The Spirit Community Foundation Support for the League of Friends of the Blind (LOFOB) Occupational Therapy – supporting the early childhood needs of the blind child.
The Spirit Community Foundation is a proud supporter of LOFOB, but perhaps more should be known about the League and indeed the wonderful occupational therapists who perform such remarkable work.
Occupational Therapy is a discipline that studies the development and activities of human beings from birth to old age. Paediatric Occupational Therapists analyse and focus on behaviours that support a child’s play, daily living skills, and other ‘occupations’ of childhood. With a keen interest in paediatric Occupational Therapy, working with blind and visually impaired babies, children, and teenagers is both a calling and highlight for the Occupational Therapist serving LOFOB’s early childhood development programme.
The Spirit Community Foundation plays a crucial role in supporting this function at LOFOB. Being able to identify the best possible ways to help each child, including some with additional impairments, understand their various environments and learn how to communicate this understanding to others, is a gift and absolute privilege. Through the support received from Spirit Community Foundation, LOFOB is able to engage in a one-to-one setting and have a hands-on impact that is truly rewarding. In addition, having the opportunity to empower parents to understand and embrace their roles and responsibilities as active participants; teachers, supporters, and advocates is critical for the future of the blind and visually impaired child.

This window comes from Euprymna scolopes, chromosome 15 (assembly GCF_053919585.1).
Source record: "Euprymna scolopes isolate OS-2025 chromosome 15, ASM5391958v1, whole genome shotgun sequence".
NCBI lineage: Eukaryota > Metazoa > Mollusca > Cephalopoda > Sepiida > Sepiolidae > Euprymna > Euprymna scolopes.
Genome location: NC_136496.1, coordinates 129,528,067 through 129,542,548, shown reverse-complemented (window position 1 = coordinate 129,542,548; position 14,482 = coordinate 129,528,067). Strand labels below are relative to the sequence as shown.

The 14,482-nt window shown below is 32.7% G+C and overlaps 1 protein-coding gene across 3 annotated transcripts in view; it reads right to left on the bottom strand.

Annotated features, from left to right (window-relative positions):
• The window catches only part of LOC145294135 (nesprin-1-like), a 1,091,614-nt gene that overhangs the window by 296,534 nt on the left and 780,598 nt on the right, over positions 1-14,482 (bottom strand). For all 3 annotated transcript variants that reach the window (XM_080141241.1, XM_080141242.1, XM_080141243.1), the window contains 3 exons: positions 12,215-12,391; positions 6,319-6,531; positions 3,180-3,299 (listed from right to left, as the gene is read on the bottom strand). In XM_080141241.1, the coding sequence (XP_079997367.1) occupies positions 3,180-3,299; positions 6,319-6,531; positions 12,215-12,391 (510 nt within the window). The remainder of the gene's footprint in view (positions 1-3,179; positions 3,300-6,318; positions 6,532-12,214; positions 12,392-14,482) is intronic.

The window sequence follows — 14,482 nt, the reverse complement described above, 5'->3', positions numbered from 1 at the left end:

“With an expert understanding of child development and paediatric conditions as an Occupational Therapist, I am as the occupational therapist able to assess and evaluate the blind and visually impaired child’s needs and then, together with the parent, devise a specialised, individualised intervention plan to address those needs and support the child.” The key principles incorporated during therapy include building on the child’s strengths by maximising existing skills and providing alternate ways, strategies, and techniques of doing things within their home, school, and community environments. The child’s preferences are respected throughout, however, working towards him/her becoming more comfortable with a variety of experiences is very important for learning.